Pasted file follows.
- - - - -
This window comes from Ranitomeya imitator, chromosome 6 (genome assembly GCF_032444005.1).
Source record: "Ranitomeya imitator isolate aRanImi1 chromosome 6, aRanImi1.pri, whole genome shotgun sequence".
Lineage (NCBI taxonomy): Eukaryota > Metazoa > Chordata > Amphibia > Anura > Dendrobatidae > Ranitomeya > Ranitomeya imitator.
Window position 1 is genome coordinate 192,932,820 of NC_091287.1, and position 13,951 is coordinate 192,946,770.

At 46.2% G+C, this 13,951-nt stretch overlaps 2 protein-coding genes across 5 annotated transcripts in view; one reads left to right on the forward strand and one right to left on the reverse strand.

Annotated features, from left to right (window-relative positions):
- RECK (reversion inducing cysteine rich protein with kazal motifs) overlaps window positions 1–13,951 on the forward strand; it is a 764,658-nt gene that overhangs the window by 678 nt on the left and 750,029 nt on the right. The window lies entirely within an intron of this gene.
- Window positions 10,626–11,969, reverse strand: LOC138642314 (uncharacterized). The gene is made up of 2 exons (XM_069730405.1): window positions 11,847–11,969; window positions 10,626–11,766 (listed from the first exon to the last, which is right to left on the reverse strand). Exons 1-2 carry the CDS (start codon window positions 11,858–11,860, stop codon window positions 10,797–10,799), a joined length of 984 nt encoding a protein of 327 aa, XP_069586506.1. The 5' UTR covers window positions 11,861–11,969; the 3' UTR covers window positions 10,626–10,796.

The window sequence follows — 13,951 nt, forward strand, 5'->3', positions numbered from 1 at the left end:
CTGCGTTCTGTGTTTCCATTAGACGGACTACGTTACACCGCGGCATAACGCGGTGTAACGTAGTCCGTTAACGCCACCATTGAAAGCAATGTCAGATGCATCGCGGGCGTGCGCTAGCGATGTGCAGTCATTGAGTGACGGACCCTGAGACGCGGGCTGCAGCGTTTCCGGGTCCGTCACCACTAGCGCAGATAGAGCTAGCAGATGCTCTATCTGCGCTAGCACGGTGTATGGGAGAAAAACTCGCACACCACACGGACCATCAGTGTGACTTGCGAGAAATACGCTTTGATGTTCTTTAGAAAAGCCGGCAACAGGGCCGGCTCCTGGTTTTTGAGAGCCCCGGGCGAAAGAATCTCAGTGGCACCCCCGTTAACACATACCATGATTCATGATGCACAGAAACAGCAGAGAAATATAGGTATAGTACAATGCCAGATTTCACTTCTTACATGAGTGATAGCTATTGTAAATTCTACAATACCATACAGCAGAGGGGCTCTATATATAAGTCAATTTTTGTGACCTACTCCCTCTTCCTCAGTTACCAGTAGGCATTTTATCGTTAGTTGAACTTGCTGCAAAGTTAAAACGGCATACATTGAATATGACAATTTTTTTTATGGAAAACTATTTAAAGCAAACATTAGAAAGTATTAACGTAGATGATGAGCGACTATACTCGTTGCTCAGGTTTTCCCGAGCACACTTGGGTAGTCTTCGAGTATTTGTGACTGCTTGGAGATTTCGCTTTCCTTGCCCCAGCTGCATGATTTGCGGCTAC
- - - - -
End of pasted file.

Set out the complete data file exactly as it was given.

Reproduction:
This window comes from Ranitomeya imitator, chromosome 6 (genome assembly GCF_032444005.1).
Source record: "Ranitomeya imitator isolate aRanImi1 chromosome 6, aRanImi1.pri, whole genome shotgun sequence".
Lineage (NCBI taxonomy): Eukaryota > Metazoa > Chordata > Amphibia > Anura > Dendrobatidae > Ranitomeya > Ranitomeya imitator.
Window position 1 is genome coordinate 192,932,820 of NC_091287.1, and position 13,951 is coordinate 192,946,770.

At 46.2% G+C, this 13,951-nt stretch overlaps 2 protein-coding genes across 5 annotated transcripts in view; one reads left to right on the forward strand and one right to left on the reverse strand.

Annotated features, from left to right (window-relative positions):
- RECK (reversion inducing cysteine rich protein with kazal motifs) overlaps window positions 1–13,951 on the forward strand; it is a 764,658-nt gene that overhangs the window by 678 nt on the left and 750,029 nt on the right. The window lies entirely within an intron of this gene.
- Window positions 10,626–11,969, reverse strand: LOC138642314 (uncharacterized). The gene is made up of 2 exons (XM_069730405.1): window positions 11,847–11,969; window positions 10,626–11,766 (listed from the first exon to the last, which is right to left on the reverse strand). Exons 1-2 carry the CDS (start codon window positions 11,858–11,860, stop codon window positions 10,797–10,799), a joined length of 984 nt encoding a protein of 327 aa, XP_069586506.1. The 5' UTR covers window positions 11,861–11,969; the 3' UTR covers window positions 10,626–10,796.

The window sequence follows — 13,951 nt, forward strand, 5'->3', positions numbered from 1 at the left end:
CTGCGTTCTGTGTTTCCATTAGACGGACTACGTTACACCGCGGCATAACGCGGTGTAACGTAGTCCGTTAACGCCACCATTGAAAGCAATGTCAGATGCATCGCGGGCGTGCGCTAGCGATGTGCAGTCATTGAGTGACGGACCCTGAGACGCGGGCTGCAGCGTTTCCGGGTCCGTCACCACTAGCGCAGATAGAGCTAGCAGATGCTCTATCTGCGCTAGCACGGTGTATGGGAGAAAAACTCGCACACCACACGGACCATCAGTGTGACTTGCGAGAAATACGCTTTGATGTTCTTTAGAAAAGCCGGCAACAGGGCCGGCTCCTGGTTTTTGAGAGCCCCGGGCGAAAGAATCTCAGTGGCACCCCCGTTAACACATACCATGATTCATGATGCACAGAAACAGCAGAGAAATATAGGTATAGTACAATGCCAGATTTCACTTCTTACATGAGTGATAGCTATTGTAAATTCTACAATACCATACAGCAGAGGGGCTCTATATATAAGTCAATTTTTGTGACCTACTCCCTCTTCCTCAGTTACCAGTAGGCATTTTATCGTTAGTTGAACTTGCTGCAAAGTTAAAACGGCATACATTGAATATGACAATTTTTTTTATGGAAAACTATTTAAAGCAAACATTAGAAAGTATTAACGTAGATGATGAGCGACTATACTCGTTGCTCAGGTTTTCCCGAGCACACTTGGGTAGTCTTCGAGTATTTGTGACTGCTTGGAGATTTCGCTTTCCTTGCCCCAGCTGCATGATTTGCGGCTAC